Richard A Buckley#623

Professor Richard A Buckley, M.A, D.Phil, DCL, Oxford

Barrister (Lincoln's Inn), Emeritus Professor of Law, University of Reading

Professor Buckley is an Emeritus Professor of Law 2008 -. Formerly Professor of Law, University of Reading 1993-2008; Fellow and Tutor in Law, Mansfield College, Oxford 1975-1993; Lecturer in Laws, King's College, London 1970-1975. Leverhulme Research Fellow, 2001. Publications include The Law of Negligence and Nuisance, 5th ed (2011, LexisNexis); Illegality and Public Policy, 2nd ed (2009, Sweet & Maxwell); The Law of Nuisance, 2nd ed (1995, Butterworths). Professor Buckley is also a contributing editor to Clerk and Lindsell on Torts, Halsbuy's Laws of England, Atkin's Court Forms, Fleming's The Law of Torts, 10th ed (2011), and formerly to Salmond and Heuston on Torts.

Contributed to

6

Breach of statutory duty
Breach of statutory duty
Practice notes

This Practice Note considers when it might be possible to bring a claim for damages for breach of a statutory duty, including the nature of the liability, the tests to apply in determining whether or not such liability arises, the standard of liability and defences thereto.

Negligence—key elements to establish a negligence claim
Negligence—key elements to establish a negligence claim
Practice notes

This Practice Note outlines the key elements for establishing a claim in negligence, ie the existence of a duty of care, breach of that duty, damage caused by the breach and the foreseeability of such damage.

Negligence—when does a duty of care arise?
Negligence—when does a duty of care arise?
Practice notes

This Practice Note on negligence considers the requirements for establishing a duty of care to found a negligence claim: issues of foreseeability, proximity, what is ‘fair, just and reasonable’; assumption of responsibility, as well as those factors preventing a duty of care arising and special consideration given to the emergency services and restriction of the scope of the duty in areas of economic loss and psychiatric damage; together with practical considerations when bringing such claims.

Negligence—when is the duty of care breached?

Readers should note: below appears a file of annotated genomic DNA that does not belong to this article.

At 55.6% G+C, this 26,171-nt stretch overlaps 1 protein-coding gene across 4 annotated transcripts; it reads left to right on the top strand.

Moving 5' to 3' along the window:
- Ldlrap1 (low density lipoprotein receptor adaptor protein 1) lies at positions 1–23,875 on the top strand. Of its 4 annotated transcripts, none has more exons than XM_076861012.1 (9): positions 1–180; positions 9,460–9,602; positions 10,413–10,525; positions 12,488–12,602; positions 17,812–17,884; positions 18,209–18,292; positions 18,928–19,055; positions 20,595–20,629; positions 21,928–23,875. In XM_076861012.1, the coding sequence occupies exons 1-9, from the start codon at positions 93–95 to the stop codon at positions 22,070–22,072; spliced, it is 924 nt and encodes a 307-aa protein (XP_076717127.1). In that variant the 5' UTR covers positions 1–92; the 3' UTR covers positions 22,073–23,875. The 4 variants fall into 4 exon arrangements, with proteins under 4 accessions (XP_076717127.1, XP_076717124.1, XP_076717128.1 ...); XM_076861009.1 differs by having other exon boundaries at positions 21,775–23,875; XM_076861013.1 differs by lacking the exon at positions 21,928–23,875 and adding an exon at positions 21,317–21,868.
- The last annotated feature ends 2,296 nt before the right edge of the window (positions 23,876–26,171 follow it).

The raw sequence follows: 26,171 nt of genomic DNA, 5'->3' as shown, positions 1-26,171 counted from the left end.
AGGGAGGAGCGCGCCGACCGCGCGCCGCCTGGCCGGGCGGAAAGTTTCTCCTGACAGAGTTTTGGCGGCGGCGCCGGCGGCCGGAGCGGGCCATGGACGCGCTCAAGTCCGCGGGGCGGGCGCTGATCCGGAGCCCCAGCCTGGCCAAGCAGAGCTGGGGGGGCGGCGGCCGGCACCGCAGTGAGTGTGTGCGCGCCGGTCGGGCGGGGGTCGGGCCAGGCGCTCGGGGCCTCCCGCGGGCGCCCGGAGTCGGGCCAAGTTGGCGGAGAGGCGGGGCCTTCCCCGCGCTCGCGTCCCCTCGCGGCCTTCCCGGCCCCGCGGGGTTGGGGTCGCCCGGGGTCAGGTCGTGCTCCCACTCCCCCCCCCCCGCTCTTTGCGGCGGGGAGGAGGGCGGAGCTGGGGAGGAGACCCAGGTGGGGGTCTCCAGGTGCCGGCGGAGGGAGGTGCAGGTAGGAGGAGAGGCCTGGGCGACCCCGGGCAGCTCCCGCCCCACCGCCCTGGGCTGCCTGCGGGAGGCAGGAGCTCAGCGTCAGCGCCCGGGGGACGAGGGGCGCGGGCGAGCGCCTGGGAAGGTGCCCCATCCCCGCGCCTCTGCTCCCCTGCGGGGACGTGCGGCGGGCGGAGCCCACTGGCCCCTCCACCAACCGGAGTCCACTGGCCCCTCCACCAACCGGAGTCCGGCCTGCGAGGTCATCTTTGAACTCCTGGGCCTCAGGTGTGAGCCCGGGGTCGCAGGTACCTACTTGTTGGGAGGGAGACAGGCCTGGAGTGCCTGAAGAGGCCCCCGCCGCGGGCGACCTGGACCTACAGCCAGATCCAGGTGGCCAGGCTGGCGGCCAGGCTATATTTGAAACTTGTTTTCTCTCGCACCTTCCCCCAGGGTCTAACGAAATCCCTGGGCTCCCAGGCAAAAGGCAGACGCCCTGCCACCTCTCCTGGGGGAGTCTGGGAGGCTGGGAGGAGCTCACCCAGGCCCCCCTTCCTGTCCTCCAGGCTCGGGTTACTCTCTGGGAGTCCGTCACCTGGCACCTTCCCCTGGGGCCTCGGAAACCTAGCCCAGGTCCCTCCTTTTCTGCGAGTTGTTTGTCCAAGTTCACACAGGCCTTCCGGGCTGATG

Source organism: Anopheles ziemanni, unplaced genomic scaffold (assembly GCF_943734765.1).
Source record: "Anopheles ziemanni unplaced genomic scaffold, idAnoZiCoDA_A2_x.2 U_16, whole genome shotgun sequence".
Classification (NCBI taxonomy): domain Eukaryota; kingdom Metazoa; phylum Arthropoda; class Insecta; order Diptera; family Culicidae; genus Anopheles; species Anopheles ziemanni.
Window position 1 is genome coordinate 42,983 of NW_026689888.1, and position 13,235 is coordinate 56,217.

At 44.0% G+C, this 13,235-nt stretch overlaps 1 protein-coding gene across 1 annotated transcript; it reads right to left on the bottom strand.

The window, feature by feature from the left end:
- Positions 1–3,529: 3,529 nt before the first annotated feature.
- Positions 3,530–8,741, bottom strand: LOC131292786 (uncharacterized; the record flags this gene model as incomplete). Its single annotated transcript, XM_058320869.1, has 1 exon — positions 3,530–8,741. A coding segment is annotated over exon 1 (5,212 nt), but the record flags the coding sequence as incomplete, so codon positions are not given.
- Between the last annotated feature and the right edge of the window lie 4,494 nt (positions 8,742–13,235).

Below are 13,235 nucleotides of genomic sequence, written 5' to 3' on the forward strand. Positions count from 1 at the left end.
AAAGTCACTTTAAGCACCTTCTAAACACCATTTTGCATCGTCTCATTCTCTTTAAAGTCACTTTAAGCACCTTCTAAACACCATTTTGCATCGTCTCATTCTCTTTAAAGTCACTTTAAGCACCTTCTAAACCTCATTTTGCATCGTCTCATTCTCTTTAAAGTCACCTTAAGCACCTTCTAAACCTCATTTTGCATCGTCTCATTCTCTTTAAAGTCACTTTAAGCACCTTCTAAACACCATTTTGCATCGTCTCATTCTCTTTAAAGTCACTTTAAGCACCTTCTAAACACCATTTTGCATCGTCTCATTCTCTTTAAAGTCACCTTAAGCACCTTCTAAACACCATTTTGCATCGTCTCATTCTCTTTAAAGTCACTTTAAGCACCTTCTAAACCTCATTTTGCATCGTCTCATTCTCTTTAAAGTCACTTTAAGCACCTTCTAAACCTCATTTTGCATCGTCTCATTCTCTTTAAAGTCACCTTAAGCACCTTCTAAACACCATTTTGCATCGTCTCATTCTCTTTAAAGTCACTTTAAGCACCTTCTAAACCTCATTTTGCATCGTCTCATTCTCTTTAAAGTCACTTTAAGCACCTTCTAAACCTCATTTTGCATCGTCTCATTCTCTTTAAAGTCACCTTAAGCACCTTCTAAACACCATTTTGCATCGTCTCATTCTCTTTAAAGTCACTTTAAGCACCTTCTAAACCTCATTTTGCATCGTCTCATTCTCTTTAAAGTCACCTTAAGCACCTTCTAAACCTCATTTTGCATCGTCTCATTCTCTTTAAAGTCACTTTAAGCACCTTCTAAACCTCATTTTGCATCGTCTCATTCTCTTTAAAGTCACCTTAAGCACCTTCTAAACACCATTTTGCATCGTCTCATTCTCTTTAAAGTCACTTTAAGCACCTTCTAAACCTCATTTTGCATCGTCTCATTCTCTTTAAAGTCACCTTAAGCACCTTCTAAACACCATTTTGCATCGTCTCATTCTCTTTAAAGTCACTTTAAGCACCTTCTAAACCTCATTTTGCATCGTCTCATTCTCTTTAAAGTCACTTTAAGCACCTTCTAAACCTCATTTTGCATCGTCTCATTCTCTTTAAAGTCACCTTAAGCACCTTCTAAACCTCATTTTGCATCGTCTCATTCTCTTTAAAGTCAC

Negligence—when is the duty of care breached?
Practice notes

This Practice Note considers what conduct may amount to a negligent breach of the duty of care and considers the concepts of reasonableness, objectivity, the four factors considered in establishing a breach, whether common practice, hindsight and errors of judgment are relevant to determining whether there has been a negligent breach of the duty of care. It also covers the particular considerations as regards duties owed to children.

Negligent misstatement—defences and remedies
Negligent misstatement—defences and remedies
Practice notes

This Practice Note on negligent misstatement discusses how liability may be avoided through disclaimers of liability (including consideration of the effect of the Unfair Contract Terms Act 1977), contributory negligence and public policy immunity issues. It also considers the basis on which a claim for negligent misstatement can be brought, either under the common law (Hedley Byrne) or under the Misrepresentation Act 1967, s 2(1).

Negligent misstatement—founding a claim
Negligent misstatement—founding a claim
Practice notes

This Practice Note considers the key elements for founding a claim for negligent misstatement, with particular reference to claims for financial loss and claims by third parties, including the decision in Playboy Club v Banco Nazionale.

Practice Area

Panel

  • Contributing Author

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